Protecting Our Historic Buildings
Byline: By Neil Robson
Historic buildings are precious assets and it's vital that the law protects them.
This week proposals were released by the Department for Culture, Media and Sport for a new system of heritage protection, which will be tested by English Heritage on 15 pilot schemes.
Currently, different aspects of the built environment are accorded different levels of protection and are regulated by different statutory regimes.
For example historic buildings may be "listed," parks and gardens may be "registered" and archaeological sites "scheduled".
This can cause confusion and overlap, for example, when a single site encompasses a listed building and a registered park area.
The proposals suggest that a new system be created whereby there is a single unified list called the "List of Historic Sites and Buildings of England" which will give equal statutory recognition to different components within the historic environment.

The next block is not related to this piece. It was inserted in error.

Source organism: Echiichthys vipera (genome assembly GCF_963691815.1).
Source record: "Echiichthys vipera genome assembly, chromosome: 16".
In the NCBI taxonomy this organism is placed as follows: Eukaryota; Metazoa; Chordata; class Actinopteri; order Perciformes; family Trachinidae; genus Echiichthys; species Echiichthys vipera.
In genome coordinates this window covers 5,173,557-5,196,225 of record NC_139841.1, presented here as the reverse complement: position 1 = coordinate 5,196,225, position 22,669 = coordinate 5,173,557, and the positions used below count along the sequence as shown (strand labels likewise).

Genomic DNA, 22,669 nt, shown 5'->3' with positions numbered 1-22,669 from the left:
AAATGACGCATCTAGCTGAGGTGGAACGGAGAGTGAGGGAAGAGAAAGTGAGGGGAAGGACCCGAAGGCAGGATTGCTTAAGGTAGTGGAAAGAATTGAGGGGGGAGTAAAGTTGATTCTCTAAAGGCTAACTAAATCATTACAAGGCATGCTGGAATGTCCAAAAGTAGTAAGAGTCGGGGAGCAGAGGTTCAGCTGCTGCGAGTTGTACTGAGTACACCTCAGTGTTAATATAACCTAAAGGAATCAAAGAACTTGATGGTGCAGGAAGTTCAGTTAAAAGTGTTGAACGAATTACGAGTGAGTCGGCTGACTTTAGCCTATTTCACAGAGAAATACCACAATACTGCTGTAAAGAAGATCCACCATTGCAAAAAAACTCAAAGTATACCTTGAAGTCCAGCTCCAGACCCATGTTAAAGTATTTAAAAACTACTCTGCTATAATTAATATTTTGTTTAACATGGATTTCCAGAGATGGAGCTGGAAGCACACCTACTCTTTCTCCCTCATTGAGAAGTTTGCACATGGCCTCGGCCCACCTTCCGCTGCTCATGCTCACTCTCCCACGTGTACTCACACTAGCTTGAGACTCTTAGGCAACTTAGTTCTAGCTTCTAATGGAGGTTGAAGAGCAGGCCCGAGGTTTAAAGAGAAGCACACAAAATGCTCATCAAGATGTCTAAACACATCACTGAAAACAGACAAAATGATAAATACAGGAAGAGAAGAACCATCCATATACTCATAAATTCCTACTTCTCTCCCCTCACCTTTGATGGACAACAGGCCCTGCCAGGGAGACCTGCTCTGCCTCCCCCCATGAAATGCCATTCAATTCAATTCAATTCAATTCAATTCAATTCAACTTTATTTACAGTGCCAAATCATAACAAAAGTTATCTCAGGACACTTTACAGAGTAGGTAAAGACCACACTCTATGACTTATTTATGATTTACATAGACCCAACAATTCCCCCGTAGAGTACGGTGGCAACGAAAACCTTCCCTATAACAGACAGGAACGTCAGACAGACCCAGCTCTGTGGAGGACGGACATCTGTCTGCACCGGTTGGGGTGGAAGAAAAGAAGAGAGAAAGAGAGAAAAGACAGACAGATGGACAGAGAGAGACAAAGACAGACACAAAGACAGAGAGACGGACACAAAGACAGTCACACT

The single list will allow separate archaeological and landscape elements within the same site to be treated the same, thereby overcoming any confusing overlap or artificial demarcation. Another important element of the proposals is the establishment of statutory management agreements which will allow buildings to be strategically managed over the medium to long term.
One of the pilot schemes to be implemented by English Heritage will relate to the City Walls at York. The City Walls encompass a number of scheduled monuments and listed buildings, a registered park, a conservation area and an area of archaeological importance.
Under the pilot scheme, English Heritage will work with York City Council to carry out a holistic assessment of all of the components and devise a management plan to address the future care requirements.
The chief executive of English Heritage welcomed the changes. …